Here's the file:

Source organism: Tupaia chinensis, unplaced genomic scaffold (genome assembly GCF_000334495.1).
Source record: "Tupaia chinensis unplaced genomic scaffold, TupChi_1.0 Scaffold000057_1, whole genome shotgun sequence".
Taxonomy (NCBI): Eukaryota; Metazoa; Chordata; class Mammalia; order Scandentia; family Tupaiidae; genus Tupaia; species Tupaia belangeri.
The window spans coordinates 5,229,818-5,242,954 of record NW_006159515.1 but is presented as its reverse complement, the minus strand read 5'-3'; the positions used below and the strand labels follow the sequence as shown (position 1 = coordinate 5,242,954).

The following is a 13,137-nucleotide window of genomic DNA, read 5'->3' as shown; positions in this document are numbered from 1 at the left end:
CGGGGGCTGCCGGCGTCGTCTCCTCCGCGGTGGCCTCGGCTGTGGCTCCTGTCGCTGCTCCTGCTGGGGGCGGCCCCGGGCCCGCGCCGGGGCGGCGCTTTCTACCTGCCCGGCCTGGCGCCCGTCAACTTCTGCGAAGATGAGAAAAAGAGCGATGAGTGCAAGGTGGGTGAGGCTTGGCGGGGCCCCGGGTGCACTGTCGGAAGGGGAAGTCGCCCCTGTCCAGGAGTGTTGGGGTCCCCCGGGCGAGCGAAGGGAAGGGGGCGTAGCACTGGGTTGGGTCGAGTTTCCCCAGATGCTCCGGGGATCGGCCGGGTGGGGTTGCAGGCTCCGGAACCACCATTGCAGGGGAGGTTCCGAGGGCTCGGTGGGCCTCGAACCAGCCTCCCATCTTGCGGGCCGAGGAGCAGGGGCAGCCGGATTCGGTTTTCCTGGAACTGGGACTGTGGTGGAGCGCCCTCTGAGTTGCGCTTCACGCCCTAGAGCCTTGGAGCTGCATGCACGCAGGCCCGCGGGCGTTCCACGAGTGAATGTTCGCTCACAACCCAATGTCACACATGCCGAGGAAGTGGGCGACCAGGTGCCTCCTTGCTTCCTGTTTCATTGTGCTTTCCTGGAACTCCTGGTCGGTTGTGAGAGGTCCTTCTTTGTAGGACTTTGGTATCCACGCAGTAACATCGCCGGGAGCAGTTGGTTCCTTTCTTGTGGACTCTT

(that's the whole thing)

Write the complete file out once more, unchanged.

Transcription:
Source organism: Tupaia chinensis, unplaced genomic scaffold (genome assembly GCF_000334495.1).
Source record: "Tupaia chinensis unplaced genomic scaffold, TupChi_1.0 Scaffold000057_1, whole genome shotgun sequence".
Taxonomy (NCBI): Eukaryota; Metazoa; Chordata; class Mammalia; order Scandentia; family Tupaiidae; genus Tupaia; species Tupaia belangeri.
The window spans coordinates 5,229,818-5,242,954 of record NW_006159515.1 but is presented as its reverse complement, the minus strand read 5'-3'; the positions used below and the strand labels follow the sequence as shown (position 1 = coordinate 5,242,954).

The following is a 13,137-nucleotide window of genomic DNA, read 5'->3' as shown; positions in this document are numbered from 1 at the left end:
CGGGGGCTGCCGGCGTCGTCTCCTCCGCGGTGGCCTCGGCTGTGGCTCCTGTCGCTGCTCCTGCTGGGGGCGGCCCCGGGCCCGCGCCGGGGCGGCGCTTTCTACCTGCCCGGCCTGGCGCCCGTCAACTTCTGCGAAGATGAGAAAAAGAGCGATGAGTGCAAGGTGGGTGAGGCTTGGCGGGGCCCCGGGTGCACTGTCGGAAGGGGAAGTCGCCCCTGTCCAGGAGTGTTGGGGTCCCCCGGGCGAGCGAAGGGAAGGGGGCGTAGCACTGGGTTGGGTCGAGTTTCCCCAGATGCTCCGGGGATCGGCCGGGTGGGGTTGCAGGCTCCGGAACCACCATTGCAGGGGAGGTTCCGAGGGCTCGGTGGGCCTCGAACCAGCCTCCCATCTTGCGGGCCGAGGAGCAGGGGCAGCCGGATTCGGTTTTCCTGGAACTGGGACTGTGGTGGAGCGCCCTCTGAGTTGCGCTTCACGCCCTAGAGCCTTGGAGCTGCATGCACGCAGGCCCGCGGGCGTTCCACGAGTGAATGTTCGCTCACAACCCAATGTCACACATGCCGAGGAAGTGGGCGACCAGGTGCCTCCTTGCTTCCTGTTTCATTGTGCTTTCCTGGAACTCCTGGTCGGTTGTGAGAGGTCCTTCTTTGTAGGACTTTGGTATCCACGCAGTAACATCGCCGGGAGCAGTTGGTTCCTTTCTTGTGGACTCTT